Christmas Bells

Christmas Bells
Christmas Bells - Blandfordia nobilis

Tuesday, March 25, 2014

Luminous Fungi

I have seen Omphalotus nidiformis previously, but on Saturday I found some really nice, fresh ones.
Omphalotus nidiformis as seen in daylight.
scalloped edge cup with golden and grey tones on top
underneath, creamy gills resembling the "oyster mushroom" group.
They are toxic (producing vomiting), but not lethal apparently.
I certainly do not recommend ingesting them,

I decided to try something I had heard about, namely, trying to photograph them glowing in the dark.

Fortunately, my friend David Wallace was having a birthday, and he happens to have a Camera tripod. So, I cut two of the Fungi and took them to David's Birthday Party.
Happy Birthday, David - can I put these luminous fungi in a dark room, please?
What's weird about THAT?

After Liz offered the use of the main bedroom for a "dark room", I set up the tripod.
I can only set the exposure time (on my Nikon DSLR) for 30 seconds, and to get any "glow" to register, I had to opt for the maximum ISO setting available to me. So the results are very grainy.
However there are some results to see.

This is the first time I have done this.

It surprised me that they look green (on the camera) because by the naked eye, they just look dull white. But someone suggested that in fact the colour on the camera is probably accurate, just that our human eyes do not register colour in very low light conditions. Something to do with our "rods and cones".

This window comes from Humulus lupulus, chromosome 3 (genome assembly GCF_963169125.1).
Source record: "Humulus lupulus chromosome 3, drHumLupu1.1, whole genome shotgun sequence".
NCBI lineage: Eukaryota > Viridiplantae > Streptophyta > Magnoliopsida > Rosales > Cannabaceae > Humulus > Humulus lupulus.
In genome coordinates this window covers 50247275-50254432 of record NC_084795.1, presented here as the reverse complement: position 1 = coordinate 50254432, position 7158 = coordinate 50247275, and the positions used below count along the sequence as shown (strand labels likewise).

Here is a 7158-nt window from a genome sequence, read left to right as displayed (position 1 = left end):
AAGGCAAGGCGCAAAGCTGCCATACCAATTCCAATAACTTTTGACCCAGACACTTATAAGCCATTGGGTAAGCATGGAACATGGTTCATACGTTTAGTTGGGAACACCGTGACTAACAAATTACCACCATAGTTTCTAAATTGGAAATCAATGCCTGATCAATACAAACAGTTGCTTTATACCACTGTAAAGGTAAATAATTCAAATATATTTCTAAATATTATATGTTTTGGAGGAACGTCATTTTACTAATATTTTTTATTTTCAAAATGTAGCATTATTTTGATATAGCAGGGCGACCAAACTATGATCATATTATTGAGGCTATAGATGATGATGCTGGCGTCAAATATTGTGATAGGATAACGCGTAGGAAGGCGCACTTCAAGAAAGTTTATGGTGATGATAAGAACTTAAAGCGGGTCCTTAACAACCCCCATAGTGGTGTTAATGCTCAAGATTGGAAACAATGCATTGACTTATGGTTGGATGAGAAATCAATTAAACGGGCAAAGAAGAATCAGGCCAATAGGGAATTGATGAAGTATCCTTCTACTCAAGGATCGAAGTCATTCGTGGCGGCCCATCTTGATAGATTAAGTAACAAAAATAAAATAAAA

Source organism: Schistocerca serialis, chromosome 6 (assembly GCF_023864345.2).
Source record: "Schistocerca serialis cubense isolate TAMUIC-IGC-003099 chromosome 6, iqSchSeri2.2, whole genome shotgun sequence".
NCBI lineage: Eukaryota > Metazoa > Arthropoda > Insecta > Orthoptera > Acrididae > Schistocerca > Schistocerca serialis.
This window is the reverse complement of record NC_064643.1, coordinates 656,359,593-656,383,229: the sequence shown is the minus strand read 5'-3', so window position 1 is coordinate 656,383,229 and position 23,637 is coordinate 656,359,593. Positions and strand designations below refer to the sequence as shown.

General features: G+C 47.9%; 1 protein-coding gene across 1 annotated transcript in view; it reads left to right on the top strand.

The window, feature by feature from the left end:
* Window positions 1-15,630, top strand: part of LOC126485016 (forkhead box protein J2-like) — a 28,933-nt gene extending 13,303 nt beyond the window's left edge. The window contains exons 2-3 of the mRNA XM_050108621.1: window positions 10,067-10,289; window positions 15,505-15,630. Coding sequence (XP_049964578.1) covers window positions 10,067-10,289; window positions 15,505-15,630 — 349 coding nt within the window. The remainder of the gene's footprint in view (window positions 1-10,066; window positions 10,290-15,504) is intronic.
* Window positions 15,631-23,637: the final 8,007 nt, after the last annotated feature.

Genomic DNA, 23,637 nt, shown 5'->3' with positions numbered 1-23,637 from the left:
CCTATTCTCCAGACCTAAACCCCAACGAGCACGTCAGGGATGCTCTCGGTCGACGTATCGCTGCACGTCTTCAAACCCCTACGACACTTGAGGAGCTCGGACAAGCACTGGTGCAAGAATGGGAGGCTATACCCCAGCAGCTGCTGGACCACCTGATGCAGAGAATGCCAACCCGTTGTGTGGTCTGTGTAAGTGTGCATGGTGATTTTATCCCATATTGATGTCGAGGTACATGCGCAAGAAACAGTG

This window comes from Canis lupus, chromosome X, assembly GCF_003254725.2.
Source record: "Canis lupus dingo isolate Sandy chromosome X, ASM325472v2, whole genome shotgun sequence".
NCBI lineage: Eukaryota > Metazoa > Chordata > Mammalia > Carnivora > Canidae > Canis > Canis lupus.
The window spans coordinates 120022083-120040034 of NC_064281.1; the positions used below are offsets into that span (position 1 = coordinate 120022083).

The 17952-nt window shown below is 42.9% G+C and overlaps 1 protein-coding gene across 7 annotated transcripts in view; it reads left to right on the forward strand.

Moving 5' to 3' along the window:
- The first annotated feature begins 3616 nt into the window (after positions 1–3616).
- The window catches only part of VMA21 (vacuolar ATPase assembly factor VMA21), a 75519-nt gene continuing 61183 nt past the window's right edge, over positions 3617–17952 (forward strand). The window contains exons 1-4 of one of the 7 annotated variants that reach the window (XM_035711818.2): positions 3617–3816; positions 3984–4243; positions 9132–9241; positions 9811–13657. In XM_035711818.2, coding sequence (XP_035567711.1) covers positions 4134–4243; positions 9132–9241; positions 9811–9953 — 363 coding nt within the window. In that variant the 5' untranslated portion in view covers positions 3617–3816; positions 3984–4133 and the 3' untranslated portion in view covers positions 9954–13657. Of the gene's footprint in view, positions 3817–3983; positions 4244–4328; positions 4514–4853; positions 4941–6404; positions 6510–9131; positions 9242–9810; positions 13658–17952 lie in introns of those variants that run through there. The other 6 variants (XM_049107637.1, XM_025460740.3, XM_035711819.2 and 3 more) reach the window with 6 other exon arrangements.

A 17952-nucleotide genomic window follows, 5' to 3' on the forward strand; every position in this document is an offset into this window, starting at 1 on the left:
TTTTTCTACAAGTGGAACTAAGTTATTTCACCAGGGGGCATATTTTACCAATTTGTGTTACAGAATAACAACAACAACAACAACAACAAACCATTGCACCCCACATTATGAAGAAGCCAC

"The retina contains two types of photoreceptors, rods and cones. The rods are more numerous, some 120 million, and are more sensitive than the cones. However, they are not sensitive to color."

So there it is. In order to see in low light, we sacrifice the colour sensitivity.
The things one can learn from studying Luminous Fungi.

Omphalotus nidiformis
The gills are clearly visible in their own light

Omphalotus nidiformis
Two fungi together.
The stems are showing up black, not bioluminescent
but the gills show up really well.
The funniest thing for me, was explaining to many of the other people at David's Birthday Party what the Weird Guy in the Hat was doing showing people into Liz and David's bedroom.

It usually took people's eyes about 20 seconnds to adjust to the dark, and I discovered that the Fungi glowed more strongly when I sat on the bed and held the Fungi against my leg. Seemingly the warmth promoted the biological function which produces the luminosity.

So, nothing weird about that, right?

Happy 50th Birthday, David.

Friday, March 14, 2014

Chiloglottis sylvestris and Diplodium pulchellum near Belmore Falls

I have posted photos of the Waterfall Orchid (Diplodium pulchellum) and the tiny Ant Orchid (Chiloglottis sylvestris).
These  photos have been uploaded to Facebook albums.  Each is able to be accessed by the public, without needing to be a Facebook member,

Waterfall Orchid:
Diplodium pulchellum
(Syn. Pterostylis pulchella)

Chiloglottis sylvestris:

Chiloglottis sylvestris.

Wednesday, March 12, 2014

Signs of Autumn in Robertson.

The small Autumn-flowering Orchids of Tourist Road are starting to flower.
In addition, the insects have been swarming and Swallows flocking and swooping in the sky above my house. I love seeing Swallows, as there was a nest built inside my house when it was only half complete. Messy, but I take the European view of Swallows as being companion animals to humans.

Eriochilus cucculatus
note the "pollinia" dislodged by an unsuccessful pollinator.
Dave Rentz advises me that this is a
"species of Conocephalus, but I would need to see a male
and its private parts to go any further.
(How’s that for dodging the issue!)"
 The small brown-coloured Tiny Greenhoods (Speculantha sp) are also starting to flower.